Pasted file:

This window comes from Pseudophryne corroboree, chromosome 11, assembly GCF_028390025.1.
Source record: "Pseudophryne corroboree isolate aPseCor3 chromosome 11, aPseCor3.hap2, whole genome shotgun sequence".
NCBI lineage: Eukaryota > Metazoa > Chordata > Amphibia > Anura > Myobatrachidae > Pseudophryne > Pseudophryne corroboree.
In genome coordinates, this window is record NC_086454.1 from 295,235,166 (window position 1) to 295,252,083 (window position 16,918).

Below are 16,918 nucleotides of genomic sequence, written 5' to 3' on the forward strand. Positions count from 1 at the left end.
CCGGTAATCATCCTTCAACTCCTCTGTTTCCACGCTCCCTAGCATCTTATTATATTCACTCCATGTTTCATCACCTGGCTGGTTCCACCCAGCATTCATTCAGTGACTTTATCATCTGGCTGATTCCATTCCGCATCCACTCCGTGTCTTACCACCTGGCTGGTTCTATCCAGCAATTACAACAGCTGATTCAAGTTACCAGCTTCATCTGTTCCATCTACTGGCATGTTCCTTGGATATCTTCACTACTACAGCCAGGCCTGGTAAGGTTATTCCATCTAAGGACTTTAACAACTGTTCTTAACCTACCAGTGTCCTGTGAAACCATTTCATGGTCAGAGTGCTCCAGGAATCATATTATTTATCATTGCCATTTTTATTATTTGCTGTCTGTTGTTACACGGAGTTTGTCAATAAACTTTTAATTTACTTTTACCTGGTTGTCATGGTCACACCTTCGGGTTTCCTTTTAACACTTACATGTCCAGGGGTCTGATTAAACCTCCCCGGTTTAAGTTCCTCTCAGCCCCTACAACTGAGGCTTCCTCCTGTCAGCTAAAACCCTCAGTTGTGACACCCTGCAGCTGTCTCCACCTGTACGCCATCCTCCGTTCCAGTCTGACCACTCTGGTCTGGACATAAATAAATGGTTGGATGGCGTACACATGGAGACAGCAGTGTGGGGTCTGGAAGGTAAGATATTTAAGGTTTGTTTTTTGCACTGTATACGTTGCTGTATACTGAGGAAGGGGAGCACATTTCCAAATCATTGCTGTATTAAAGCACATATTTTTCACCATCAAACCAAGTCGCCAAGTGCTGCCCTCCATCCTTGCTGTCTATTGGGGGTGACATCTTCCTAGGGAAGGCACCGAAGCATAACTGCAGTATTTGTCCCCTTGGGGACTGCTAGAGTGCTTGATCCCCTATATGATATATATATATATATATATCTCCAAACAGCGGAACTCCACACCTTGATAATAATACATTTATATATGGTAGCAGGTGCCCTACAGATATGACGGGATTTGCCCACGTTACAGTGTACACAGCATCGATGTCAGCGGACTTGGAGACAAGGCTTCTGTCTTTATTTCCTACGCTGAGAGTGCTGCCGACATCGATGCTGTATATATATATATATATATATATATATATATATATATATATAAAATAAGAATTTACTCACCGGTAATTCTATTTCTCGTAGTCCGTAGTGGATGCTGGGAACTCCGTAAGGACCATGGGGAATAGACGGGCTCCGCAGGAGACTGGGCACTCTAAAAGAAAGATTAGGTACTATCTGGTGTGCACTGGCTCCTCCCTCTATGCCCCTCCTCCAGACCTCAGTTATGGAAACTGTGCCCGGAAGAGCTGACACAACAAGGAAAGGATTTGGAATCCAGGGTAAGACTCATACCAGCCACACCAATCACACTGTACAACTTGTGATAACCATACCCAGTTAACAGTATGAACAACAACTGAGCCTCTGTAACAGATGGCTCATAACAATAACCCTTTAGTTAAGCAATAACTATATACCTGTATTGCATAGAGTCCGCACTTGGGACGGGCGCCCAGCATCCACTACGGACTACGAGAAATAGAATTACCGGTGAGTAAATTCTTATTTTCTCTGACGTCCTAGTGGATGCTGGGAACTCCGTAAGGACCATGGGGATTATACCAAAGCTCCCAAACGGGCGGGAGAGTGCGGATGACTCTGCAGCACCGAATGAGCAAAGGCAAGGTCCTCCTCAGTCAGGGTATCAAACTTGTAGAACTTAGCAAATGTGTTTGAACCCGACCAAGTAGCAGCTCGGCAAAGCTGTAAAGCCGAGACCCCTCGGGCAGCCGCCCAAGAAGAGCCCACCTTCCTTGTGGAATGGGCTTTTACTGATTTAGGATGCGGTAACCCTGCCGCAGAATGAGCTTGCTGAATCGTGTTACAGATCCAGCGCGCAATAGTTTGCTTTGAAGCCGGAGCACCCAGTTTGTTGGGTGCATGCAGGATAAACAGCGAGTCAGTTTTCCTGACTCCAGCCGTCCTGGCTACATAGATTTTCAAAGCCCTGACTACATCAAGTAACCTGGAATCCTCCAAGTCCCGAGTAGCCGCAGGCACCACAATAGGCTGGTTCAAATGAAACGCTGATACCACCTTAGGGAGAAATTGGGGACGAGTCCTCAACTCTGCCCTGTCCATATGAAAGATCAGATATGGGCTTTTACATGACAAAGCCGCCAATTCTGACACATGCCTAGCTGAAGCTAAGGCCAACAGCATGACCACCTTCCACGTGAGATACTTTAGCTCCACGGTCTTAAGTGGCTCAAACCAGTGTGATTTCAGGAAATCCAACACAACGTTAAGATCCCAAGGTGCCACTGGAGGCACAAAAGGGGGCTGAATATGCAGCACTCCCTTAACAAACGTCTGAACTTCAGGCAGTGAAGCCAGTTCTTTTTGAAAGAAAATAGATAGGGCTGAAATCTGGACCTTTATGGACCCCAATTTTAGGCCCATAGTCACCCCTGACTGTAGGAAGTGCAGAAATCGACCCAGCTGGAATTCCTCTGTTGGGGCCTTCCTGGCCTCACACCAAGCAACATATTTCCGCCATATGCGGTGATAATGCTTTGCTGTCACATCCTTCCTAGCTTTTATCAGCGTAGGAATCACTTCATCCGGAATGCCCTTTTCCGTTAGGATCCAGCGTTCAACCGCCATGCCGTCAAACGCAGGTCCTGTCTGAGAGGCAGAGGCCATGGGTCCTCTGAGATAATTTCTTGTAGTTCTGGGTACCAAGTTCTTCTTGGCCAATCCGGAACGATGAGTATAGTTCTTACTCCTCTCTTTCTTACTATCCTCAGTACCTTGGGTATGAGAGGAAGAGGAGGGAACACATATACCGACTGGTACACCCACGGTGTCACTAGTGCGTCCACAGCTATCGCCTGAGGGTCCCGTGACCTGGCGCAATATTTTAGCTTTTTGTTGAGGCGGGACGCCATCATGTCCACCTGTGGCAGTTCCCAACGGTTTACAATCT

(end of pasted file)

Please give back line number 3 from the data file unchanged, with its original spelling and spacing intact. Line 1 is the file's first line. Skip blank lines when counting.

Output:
NCBI lineage: Eukaryota > Metazoa > Chordata > Amphibia > Anura > Myobatrachidae > Pseudophryne > Pseudophryne corroboree.